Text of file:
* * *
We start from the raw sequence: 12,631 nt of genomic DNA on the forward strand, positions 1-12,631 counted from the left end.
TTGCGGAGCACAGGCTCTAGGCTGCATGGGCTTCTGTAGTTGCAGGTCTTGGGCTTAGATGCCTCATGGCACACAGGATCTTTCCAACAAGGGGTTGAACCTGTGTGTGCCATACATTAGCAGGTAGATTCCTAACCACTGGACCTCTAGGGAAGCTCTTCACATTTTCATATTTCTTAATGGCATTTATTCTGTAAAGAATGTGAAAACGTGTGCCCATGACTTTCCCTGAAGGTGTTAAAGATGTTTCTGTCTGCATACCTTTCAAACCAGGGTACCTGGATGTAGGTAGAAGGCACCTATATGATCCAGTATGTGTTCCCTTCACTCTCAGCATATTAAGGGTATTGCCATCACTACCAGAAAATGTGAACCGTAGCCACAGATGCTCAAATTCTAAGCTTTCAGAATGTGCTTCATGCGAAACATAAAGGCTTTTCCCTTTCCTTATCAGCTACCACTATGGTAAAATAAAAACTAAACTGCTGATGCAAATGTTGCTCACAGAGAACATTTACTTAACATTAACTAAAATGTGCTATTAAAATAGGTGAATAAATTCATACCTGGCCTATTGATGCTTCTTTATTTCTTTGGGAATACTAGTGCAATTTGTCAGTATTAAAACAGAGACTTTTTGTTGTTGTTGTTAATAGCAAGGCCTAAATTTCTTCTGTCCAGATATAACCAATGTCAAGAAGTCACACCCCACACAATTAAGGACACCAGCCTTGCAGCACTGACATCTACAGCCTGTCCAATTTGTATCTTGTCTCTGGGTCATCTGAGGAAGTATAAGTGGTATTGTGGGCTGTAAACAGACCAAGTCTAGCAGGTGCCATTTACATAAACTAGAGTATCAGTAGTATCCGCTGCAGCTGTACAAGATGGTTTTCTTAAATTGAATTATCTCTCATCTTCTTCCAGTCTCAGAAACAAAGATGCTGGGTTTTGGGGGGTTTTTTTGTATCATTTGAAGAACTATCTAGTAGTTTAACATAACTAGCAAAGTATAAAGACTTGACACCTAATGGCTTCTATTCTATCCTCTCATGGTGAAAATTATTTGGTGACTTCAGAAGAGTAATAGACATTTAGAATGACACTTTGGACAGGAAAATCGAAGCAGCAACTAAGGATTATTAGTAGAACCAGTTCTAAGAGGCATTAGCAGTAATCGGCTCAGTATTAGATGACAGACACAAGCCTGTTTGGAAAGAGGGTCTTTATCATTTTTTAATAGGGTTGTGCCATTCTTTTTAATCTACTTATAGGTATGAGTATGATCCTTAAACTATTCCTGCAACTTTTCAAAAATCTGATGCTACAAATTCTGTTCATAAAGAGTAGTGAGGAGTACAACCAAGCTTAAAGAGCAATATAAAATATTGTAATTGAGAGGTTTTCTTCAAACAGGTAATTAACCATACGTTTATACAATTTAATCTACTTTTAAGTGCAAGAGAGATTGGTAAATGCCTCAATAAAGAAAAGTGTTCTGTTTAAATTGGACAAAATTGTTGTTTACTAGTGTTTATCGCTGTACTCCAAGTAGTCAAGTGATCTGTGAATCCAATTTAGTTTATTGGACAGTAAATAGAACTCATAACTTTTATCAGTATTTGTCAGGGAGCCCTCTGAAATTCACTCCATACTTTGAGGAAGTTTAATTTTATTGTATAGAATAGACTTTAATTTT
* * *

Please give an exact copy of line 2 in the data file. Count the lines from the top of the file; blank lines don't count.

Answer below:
TTGCGGAGCACAGGCTCTAGGCTGCATGGGCTTCTGTAGTTGCAGGTCTTGGGCTTAGATGCCTCATGGCACACAGGATCTTTCCAACAAGGGGTTGAACCTGTGTGTGCCATACATTAGCAGGTAGATTCCTAACCACTGGACCTCTAGGGAAGCTCTTCACATTTTCATATTTCTTAATGGCATTTATTCTGTAAAGAATGTGAAAACGTGTGCCCATGACTTTCCCTGAAGGTGTTAAAGATGTTTCTGTCTGCATACCTTTCAAACCAGGGTACCTGGATGTAGGTAGAAGGCACCTATATGATCCAGTATGTGTTCCCTTCACTCTCAGCATATTAAGGGTATTGCCATCACTACCAGAAAATGTGAACCGTAGCCACAGATGCTCAAATTCTAAGCTTTCAGAATGTGCTTCATGCGAAACATAAAGGCTTTTCCCTTTCCTTATCAGCTACCACTATGGTAAAATAAAAACTAAACTGCTGATGCAAATGTTGCTCACAGAGAACATTTACTTAACATTAACTAAAATGTGCTATTAAAATAGGTGAATAAATTCATACCTGGCCTATTGATGCTTCTTTATTTCTTTGGGAATACTAGTGCAATTTGTCAGTATTAAAACAGAGACTTTTTGTTGTTGTTGTTAATAGCAAGGCCTAAATTTCTTCTGTCCAGATATAACCAATGTCAAGAAGTCACACCCCACACAATTAAGGACACCAGCCTTGCAGCACTGACATCTACAGCCTGTCCAATTTGTATCTTGTCTCTGGGTCATCTGAGGAAGTATAAGTGGTATTGTGGGCTGTAAACAGACCAAGTCTAGCAGGTGCCATTTACATAAACTAGAGTATCAGTAGTATCCGCTGCAGCTGTACAAGATGGTTTTCTTAAATTGAATTATCTCTCATCTTCTTCCAGTCTCAGAAACAAAGATGCTGGGTTTTGGGGGGTTTTTTTGTATCATTTGAAGAACTATCTAGTAGTTTAACATAACTAGCAAAGTATAAAGACTTGACACCTAATGGCTTCTATTCTATCCTCTCATGGTGAAAATTATTTGGTGACTTCAGAAGAGTAATAGACATTTAGAATGACACTTTGGACAGGAAAATCGAAGCAGCAACTAAGGATTATTAGTAGAACCAGTTCTAAGAGGCATTAGCAGTAATCGGCTCAGTATTAGATGACAGACACAAGCCTGTTTGGAAAGAGGGTCTTTATCATTTTTTAATAGGGTTGTGCCATTCTTTTTAATCTACTTATAGGTATGAGTATGATCCTTAAACTATTCCTGCAACTTTTCAAAAATCTGATGCTACAAATTCTGTTCATAAAGAGTAGTGAGGAGTACAACCAAGCTTAAAGAGCAATATAAAATATTGTAATTGAGAGGTTTTCTTCAAACAGGTAATTAACCATACGTTTATACAATTTAATCTACTTTTAAGTGCAAGAGAGATTGGTAAATGCCTCAATAAAGAAAAGTGTTCTGTTTAAATTGGACAAAATTGTTGTTTACTAGTGTTTATCGCTGTACTCCAAGTAGTCAAGTGATCTGTGAATCCAATTTAGTTTATTGGACAGTAAATAGAACTCATAACTTTTATCAGTATTTGTCAGGGAGCCCTCTGAAATTCACTCCATACTTTGAGGAAGTTTAATTTTATTGTATAGAATAGACTTTAATTTT